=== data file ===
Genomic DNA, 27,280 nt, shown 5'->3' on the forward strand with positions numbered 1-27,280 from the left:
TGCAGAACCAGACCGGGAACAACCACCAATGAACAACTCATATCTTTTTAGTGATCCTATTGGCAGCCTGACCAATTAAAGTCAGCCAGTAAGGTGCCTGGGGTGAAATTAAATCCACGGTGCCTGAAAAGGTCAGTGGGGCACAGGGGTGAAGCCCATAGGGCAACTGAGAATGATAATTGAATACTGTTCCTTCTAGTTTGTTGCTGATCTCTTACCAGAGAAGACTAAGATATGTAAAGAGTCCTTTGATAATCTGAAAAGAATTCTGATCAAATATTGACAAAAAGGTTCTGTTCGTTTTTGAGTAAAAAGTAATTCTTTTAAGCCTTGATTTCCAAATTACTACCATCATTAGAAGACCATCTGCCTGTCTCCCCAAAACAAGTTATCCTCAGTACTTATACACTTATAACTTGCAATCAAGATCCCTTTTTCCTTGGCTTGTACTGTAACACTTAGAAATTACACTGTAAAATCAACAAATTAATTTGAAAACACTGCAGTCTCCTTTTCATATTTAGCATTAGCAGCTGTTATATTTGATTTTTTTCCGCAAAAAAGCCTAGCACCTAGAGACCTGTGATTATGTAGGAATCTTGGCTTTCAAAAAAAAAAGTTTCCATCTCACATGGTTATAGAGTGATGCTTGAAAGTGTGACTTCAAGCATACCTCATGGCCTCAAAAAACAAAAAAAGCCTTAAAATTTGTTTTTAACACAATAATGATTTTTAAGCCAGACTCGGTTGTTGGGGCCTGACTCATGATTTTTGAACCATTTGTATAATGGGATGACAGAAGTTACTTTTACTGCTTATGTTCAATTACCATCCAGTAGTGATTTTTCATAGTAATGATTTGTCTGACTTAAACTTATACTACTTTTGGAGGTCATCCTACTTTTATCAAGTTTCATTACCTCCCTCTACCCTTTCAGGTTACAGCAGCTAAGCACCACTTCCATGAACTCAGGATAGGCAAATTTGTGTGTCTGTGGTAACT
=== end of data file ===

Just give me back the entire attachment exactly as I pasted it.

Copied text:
Genomic DNA, 27,280 nt, shown 5'->3' on the forward strand with positions numbered 1-27,280 from the left:
TGCAGAACCAGACCGGGAACAACCACCAATGAACAACTCATATCTTTTTAGTGATCCTATTGGCAGCCTGACCAATTAAAGTCAGCCAGTAAGGTGCCTGGGGTGAAATTAAATCCACGGTGCCTGAAAAGGTCAGTGGGGCACAGGGGTGAAGCCCATAGGGCAACTGAGAATGATAATTGAATACTGTTCCTTCTAGTTTGTTGCTGATCTCTTACCAGAGAAGACTAAGATATGTAAAGAGTCCTTTGATAATCTGAAAAGAATTCTGATCAAATATTGACAAAAAGGTTCTGTTCGTTTTTGAGTAAAAAGTAATTCTTTTAAGCCTTGATTTCCAAATTACTACCATCATTAGAAGACCATCTGCCTGTCTCCCCAAAACAAGTTATCCTCAGTACTTATACACTTATAACTTGCAATCAAGATCCCTTTTTCCTTGGCTTGTACTGTAACACTTAGAAATTACACTGTAAAATCAACAAATTAATTTGAAAACACTGCAGTCTCCTTTTCATATTTAGCATTAGCAGCTGTTATATTTGATTTTTTTCCGCAAAAAAGCCTAGCACCTAGAGACCTGTGATTATGTAGGAATCTTGGCTTTCAAAAAAAAAAGTTTCCATCTCACATGGTTATAGAGTGATGCTTGAAAGTGTGACTTCAAGCATACCTCATGGCCTCAAAAAACAAAAAAAGCCTTAAAATTTGTTTTTAACACAATAATGATTTTTAAGCCAGACTCGGTTGTTGGGGCCTGACTCATGATTTTTGAACCATTTGTATAATGGGATGACAGAAGTTACTTTTACTGCTTATGTTCAATTACCATCCAGTAGTGATTTTTCATAGTAATGATTTGTCTGACTTAAACTTATACTACTTTTGGAGGTCATCCTACTTTTATCAAGTTTCATTACCTCCCTCTACCCTTTCAGGTTACAGCAGCTAAGCACCACTTCCATGAACTCAGGATAGGCAAATTTGTGTGTCTGTGGTAACT